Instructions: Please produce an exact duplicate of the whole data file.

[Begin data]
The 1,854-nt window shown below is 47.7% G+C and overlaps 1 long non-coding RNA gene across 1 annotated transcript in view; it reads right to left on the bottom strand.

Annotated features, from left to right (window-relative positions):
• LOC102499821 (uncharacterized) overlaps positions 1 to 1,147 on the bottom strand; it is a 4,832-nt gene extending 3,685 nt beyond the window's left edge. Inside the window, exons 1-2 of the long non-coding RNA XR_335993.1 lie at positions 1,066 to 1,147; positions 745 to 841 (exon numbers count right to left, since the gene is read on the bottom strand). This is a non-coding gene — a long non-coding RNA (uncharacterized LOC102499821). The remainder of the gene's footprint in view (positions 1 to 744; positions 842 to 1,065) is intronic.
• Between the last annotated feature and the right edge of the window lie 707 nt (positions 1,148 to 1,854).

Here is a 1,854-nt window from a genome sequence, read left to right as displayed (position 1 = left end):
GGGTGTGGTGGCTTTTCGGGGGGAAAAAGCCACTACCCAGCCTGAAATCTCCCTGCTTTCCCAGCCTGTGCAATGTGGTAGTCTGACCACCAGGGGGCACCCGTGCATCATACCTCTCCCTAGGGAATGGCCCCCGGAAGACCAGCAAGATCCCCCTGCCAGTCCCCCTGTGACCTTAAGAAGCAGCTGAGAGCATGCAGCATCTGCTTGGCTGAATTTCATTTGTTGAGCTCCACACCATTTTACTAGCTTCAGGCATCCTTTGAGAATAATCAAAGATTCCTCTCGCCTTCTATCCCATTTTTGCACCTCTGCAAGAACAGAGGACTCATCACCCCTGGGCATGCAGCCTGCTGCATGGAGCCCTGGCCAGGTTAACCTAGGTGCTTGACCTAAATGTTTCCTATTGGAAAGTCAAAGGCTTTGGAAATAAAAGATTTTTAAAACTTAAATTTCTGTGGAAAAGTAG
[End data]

The 1,854-nt window shown below is 47.7% G+C and overlaps 1 long non-coding RNA gene across 1 annotated transcript in view; it reads right to left on the bottom strand.

Annotated features, from left to right (window-relative positions):
• LOC102499821 (uncharacterized) overlaps positions 1 to 1,147 on the bottom strand; it is a 4,832-nt gene extending 3,685 nt beyond the window's left edge. Inside the window, exons 1-2 of the long non-coding RNA XR_335993.1 lie at positions 1,066 to 1,147; positions 745 to 841 (exon numbers count right to left, since the gene is read on the bottom strand). This is a non-coding gene — a long non-coding RNA (uncharacterized LOC102499821). The remainder of the gene's footprint in view (positions 1 to 744; positions 842 to 1,065) is intronic.
• Between the last annotated feature and the right edge of the window lie 707 nt (positions 1,148 to 1,854).

Here is a 1,854-nt window from a genome sequence, read left to right as displayed (position 1 = left end):
GGGTGTGGTGGCTTTTCGGGGGGAAAAAGCCACTACCCAGCCTGAAATCTCCCTGCTTTCCCAGCCTGTGCAATGTGGTAGTCTGACCACCAGGGGGCACCCGTGCATCATACCTCTCCCTAGGGAATGGCCCCCGGAAGACCAGCAAGATCCCCCTGCCAGTCCCCCTGTGACCTTAAGAAGCAGCTGAGAGCATGCAGCATCTGCTTGGCTGAATTTCATTTGTTGAGCTCCACACCATTTTACTAGCTTCAGGCATCCTTTGAGAATAATCAAAGATTCCTCTCGCCTTCTATCCCATTTTTGCACCTCTGCAAGAACAGAGGACTCATCACCCCTGGGCATGCAGCCTGCTGCATGGAGCCCTGGCCAGGTTAACCTAGGTGCTTGACCTAAATGTTTCCTATTGGAAAGTCAAAGGCTTTGGAAATAAAAGATTTTTAAAACTTAAATTTCTGTGGAAAAGTAG